Home Sales are Improving! Er…wait a minute…
Investors are cheering an increased rate of home sales. Let’s look at the data more closely.
We’ve recently learned that 1 in 8 households with mortgages are in foreclosure and/or behind on payments. In the beginning, it was subprime borrowers with mortgage resets that couldn’t refinance who were defaulting. Now, it’s the prime borrowers who are picking up the pace of foreclosures and delinquencies due to traditional reasons such as rising unemployment.
On the front cover of the “Money & Investing” section of today’s WSJ, there was an interesting statement in the “Ahead of the tape” column by Paul Vigna, titled “Improving Home Sales Belie Market Reality.” His statement really puts things in perspective:
A survey conducted in June of 1,500 real-estate agents sponsored by the trade publication Inside Mortgage Finance found that 36% of all sales involve “nondistressed” properties. Of the nondistressed sales, only 31% were what the survey described as “unforced or optional.” The rest were sales by homeowners in some kind of financial or personal crisis. “Think about that for a minute,” John Mauldin of Millennium Wave Advisors wrote this week. “Two-thirds of home sales are either foreclosures or banks taking a loss on the mortgage.” And only a third of the remaining one-third — roughly 10% of overall sales — comes from “something we could call a normal selling process.”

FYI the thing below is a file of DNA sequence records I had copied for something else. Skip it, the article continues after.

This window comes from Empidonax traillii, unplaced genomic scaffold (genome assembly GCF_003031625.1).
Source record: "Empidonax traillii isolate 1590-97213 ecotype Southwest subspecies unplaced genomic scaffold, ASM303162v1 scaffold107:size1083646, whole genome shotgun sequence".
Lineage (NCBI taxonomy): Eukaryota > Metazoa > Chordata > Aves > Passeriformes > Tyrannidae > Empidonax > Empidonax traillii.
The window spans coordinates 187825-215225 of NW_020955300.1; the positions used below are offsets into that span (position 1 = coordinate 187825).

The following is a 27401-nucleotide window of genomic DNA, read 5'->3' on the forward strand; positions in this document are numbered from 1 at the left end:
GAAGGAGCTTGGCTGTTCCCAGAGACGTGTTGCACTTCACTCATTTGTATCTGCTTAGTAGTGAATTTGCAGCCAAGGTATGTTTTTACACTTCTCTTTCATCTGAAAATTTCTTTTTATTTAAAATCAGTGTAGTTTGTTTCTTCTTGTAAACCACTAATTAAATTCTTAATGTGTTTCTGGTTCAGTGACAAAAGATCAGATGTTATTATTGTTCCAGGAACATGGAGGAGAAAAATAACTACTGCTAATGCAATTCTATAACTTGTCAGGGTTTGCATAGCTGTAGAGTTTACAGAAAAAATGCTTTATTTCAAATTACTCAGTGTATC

I’d suggest waiting before we begin the celebration.
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